Loren McDougal, he was my grandfather. You may not know the name, but the stories? Everyone knows the stories. You grew up with his lyrical, metrical, fanciful tales of faeries – he insisted on the old spelling – in the garden. Everyone younger than sixty read them as a child. Twenty-three books he crafted, lovingly detailed masterpieces with lavish illustrations of proper little faeries going about their proper little faerie business in the fictional front garden of a fictional hedge-row cottage on a fictional lane in some nonsense town in Scotland.
Loren McDougal had too much success. He inspired so many others to dream his dreams that they started to become real for him. My father, Thomas McDougal, tried for years to pull grandfather down off the ledge of his fantasy world. The royalties from fifty-million copies of his books financed a hedge-row and a cottage and a front garden designed to mimic the illustrations that sprang from his ever-dissipating mind. Grandfather spent days into months into years sitting in that garden, sipping bitter ale, looking for his faeries. That his cottage was not in Scotland, but in the suburbs of Dayton, Ohio did not obtain.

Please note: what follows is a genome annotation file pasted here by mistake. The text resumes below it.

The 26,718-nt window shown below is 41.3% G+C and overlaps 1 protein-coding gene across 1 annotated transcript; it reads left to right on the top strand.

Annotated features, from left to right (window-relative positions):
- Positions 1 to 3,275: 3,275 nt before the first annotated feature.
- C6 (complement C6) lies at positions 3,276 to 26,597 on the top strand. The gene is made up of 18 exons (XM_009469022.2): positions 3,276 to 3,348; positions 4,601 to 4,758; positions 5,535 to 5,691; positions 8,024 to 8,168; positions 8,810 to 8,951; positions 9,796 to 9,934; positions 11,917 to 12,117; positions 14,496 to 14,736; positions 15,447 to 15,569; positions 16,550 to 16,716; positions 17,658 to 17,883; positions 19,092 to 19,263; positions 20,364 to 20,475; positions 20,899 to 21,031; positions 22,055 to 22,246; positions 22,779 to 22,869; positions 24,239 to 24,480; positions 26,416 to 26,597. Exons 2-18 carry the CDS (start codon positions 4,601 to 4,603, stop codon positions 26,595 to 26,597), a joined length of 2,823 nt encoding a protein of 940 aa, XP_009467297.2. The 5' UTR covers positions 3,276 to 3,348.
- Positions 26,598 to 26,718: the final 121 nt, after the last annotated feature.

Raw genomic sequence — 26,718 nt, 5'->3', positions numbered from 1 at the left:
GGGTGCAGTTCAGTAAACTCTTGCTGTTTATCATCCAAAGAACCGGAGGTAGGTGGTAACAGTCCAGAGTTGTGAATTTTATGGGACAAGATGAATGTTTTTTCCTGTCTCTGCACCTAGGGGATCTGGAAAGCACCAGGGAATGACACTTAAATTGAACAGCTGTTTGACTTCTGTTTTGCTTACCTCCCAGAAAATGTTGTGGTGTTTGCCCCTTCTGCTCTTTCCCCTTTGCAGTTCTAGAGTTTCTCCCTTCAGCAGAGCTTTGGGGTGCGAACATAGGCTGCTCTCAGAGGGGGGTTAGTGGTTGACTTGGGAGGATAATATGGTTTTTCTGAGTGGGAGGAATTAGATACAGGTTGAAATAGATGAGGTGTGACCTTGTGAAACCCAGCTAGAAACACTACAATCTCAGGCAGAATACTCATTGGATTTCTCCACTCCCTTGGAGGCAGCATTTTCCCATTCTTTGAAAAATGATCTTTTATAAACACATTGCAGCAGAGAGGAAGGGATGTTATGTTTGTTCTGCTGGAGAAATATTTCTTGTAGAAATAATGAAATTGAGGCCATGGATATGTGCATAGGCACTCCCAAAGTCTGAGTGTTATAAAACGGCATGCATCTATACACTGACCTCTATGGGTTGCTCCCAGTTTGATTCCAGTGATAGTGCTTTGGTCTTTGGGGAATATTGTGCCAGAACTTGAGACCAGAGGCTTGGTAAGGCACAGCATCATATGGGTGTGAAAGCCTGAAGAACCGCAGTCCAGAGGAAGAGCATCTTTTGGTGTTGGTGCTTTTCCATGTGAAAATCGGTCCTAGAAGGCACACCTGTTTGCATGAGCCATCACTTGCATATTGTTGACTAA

Maybe he needed the fantasy. His childhood in Glasgow was the kind of industrial revolution nightmare that, frankly, we can’t imagine anymore. The faerie world was a fiction, but the larger world of the books – the young son and his mischievous cat, and the cobbler father who never believed in the faeries – that was also fiction, just one that was more subtle. Loren McDougal used the faeries in the front garden as an excuse to develop a loving, pleasant, middle-class existence that he wished for, but never knew.
My father died three years ago of a massive stroke, outlived by Loren McDougal, who continued to sit and ponder the front garden, each year more disconnected from the starker, unstructured reality going on around him. I only visited him once after father died. The conversation was one-sided.
I wish I could write that when Loren McDougal was finally gone, his body disappeared mysteriously, that a flash of movement occurred in the front garden as the policeman searched the grounds, that faintly, very faintly on the summer breeze, the sound of a flute brought the notes of a sad, old Scottish drinking song to the officer’s ears, but that he wrote it off to his imagination. The truth is that Loren McDougal suffered a stroke, just like his son, and died in his bed and was interred in a plot in a cemetery in Dayton.
To me, though, the fiction feels more real than the truth. I prefer to imagine my grandfather sitting under the shade of tall flowers, sipping bitter ale from a pewter mug, and sharing stories with new friends in someone’s carefully tended front garden.
copyright © 2005, Russell Lutz